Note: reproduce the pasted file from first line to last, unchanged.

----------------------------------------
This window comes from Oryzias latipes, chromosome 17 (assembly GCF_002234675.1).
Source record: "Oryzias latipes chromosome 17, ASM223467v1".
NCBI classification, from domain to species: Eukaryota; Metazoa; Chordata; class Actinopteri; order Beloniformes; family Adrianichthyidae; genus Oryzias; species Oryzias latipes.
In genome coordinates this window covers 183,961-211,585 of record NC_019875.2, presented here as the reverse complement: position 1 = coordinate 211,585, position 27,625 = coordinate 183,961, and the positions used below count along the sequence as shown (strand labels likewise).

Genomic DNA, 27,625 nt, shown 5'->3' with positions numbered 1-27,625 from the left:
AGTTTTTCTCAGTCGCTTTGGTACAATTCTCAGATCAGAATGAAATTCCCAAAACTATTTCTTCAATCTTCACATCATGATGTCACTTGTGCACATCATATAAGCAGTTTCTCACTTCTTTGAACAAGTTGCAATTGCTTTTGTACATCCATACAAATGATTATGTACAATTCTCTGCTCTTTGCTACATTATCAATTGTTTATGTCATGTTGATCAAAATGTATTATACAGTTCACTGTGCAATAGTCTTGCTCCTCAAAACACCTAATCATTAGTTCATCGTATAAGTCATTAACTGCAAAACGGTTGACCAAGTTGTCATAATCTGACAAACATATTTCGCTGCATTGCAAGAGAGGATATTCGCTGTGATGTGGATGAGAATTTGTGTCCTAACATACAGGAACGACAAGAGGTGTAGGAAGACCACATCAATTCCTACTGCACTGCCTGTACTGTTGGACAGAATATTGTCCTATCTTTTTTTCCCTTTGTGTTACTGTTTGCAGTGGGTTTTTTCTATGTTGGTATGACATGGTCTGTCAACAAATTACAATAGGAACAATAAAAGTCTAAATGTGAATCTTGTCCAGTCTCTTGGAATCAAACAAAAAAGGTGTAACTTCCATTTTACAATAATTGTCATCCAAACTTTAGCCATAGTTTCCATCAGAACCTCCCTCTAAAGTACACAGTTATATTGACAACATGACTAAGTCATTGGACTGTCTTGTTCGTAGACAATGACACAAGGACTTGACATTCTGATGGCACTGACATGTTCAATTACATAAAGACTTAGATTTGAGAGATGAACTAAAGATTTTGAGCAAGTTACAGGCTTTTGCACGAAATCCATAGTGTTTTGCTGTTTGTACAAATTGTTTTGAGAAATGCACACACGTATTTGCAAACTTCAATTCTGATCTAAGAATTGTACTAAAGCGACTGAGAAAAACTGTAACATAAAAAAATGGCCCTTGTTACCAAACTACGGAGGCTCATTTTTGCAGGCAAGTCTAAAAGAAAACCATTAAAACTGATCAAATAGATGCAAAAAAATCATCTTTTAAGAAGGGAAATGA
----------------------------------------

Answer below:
This window comes from Oryzias latipes, chromosome 17 (assembly GCF_002234675.1).
Source record: "Oryzias latipes chromosome 17, ASM223467v1".
NCBI classification, from domain to species: Eukaryota; Metazoa; Chordata; class Actinopteri; order Beloniformes; family Adrianichthyidae; genus Oryzias; species Oryzias latipes.
In genome coordinates this window covers 183,961-211,585 of record NC_019875.2, presented here as the reverse complement: position 1 = coordinate 211,585, position 27,625 = coordinate 183,961, and the positions used below count along the sequence as shown (strand labels likewise).

Genomic DNA, 27,625 nt, shown 5'->3' with positions numbered 1-27,625 from the left:
AGTTTTTCTCAGTCGCTTTGGTACAATTCTCAGATCAGAATGAAATTCCCAAAACTATTTCTTCAATCTTCACATCATGATGTCACTTGTGCACATCATATAAGCAGTTTCTCACTTCTTTGAACAAGTTGCAATTGCTTTTGTACATCCATACAAATGATTATGTACAATTCTCTGCTCTTTGCTACATTATCAATTGTTTATGTCATGTTGATCAAAATGTATTATACAGTTCACTGTGCAATAGTCTTGCTCCTCAAAACACCTAATCATTAGTTCATCGTATAAGTCATTAACTGCAAAACGGTTGACCAAGTTGTCATAATCTGACAAACATATTTCGCTGCATTGCAAGAGAGGATATTCGCTGTGATGTGGATGAGAATTTGTGTCCTAACATACAGGAACGACAAGAGGTGTAGGAAGACCACATCAATTCCTACTGCACTGCCTGTACTGTTGGACAGAATATTGTCCTATCTTTTTTTCCCTTTGTGTTACTGTTTGCAGTGGGTTTTTTCTATGTTGGTATGACATGGTCTGTCAACAAATTACAATAGGAACAATAAAAGTCTAAATGTGAATCTTGTCCAGTCTCTTGGAATCAAACAAAAAAGGTGTAACTTCCATTTTACAATAATTGTCATCCAAACTTTAGCCATAGTTTCCATCAGAACCTCCCTCTAAAGTACACAGTTATATTGACAACATGACTAAGTCATTGGACTGTCTTGTTCGTAGACAATGACACAAGGACTTGACATTCTGATGGCACTGACATGTTCAATTACATAAAGACTTAGATTTGAGAGATGAACTAAAGATTTTGAGCAAGTTACAGGCTTTTGCACGAAATCCATAGTGTTTTGCTGTTTGTACAAATTGTTTTGAGAAATGCACACACGTATTTGCAAACTTCAATTCTGATCTAAGAATTGTACTAAAGCGACTGAGAAAAACTGTAACATAAAAAAATGGCCCTTGTTACCAAACTACGGAGGCTCATTTTTGCAGGCAAGTCTAAAAGAAAACCATTAAAACTGATCAAATAGATGCAAAAAAATCATCTTTTAAGAAGGGAAATGA